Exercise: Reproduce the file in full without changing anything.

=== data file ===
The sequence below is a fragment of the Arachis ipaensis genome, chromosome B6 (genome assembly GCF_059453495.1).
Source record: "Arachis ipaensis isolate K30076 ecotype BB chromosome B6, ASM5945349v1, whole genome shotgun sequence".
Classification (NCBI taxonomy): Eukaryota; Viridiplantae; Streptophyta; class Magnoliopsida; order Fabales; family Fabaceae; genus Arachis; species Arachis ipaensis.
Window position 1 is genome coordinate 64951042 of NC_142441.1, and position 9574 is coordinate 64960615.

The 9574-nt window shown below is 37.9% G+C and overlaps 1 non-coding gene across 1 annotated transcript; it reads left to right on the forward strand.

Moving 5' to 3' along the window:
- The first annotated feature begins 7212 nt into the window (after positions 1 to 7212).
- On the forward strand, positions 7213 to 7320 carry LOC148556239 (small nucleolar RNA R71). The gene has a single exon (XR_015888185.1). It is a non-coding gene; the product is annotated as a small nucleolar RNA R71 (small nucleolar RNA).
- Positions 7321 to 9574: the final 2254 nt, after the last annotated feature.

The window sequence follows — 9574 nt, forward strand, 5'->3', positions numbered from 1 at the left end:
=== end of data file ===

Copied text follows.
The sequence below is a fragment of the Arachis ipaensis genome, chromosome B6 (genome assembly GCF_059453495.1).
Source record: "Arachis ipaensis isolate K30076 ecotype BB chromosome B6, ASM5945349v1, whole genome shotgun sequence".
Classification (NCBI taxonomy): Eukaryota; Viridiplantae; Streptophyta; class Magnoliopsida; order Fabales; family Fabaceae; genus Arachis; species Arachis ipaensis.
Window position 1 is genome coordinate 64951042 of NC_142441.1, and position 9574 is coordinate 64960615.

The 9574-nt window shown below is 37.9% G+C and overlaps 1 non-coding gene across 1 annotated transcript; it reads left to right on the forward strand.

Moving 5' to 3' along the window:
- The first annotated feature begins 7212 nt into the window (after positions 1 to 7212).
- On the forward strand, positions 7213 to 7320 carry LOC148556239 (small nucleolar RNA R71). The gene has a single exon (XR_015888185.1). It is a non-coding gene; the product is annotated as a small nucleolar RNA R71 (small nucleolar RNA).
- Positions 7321 to 9574: the final 2254 nt, after the last annotated feature.

The window sequence follows — 9574 nt, forward strand, 5'->3', positions numbered from 1 at the left end: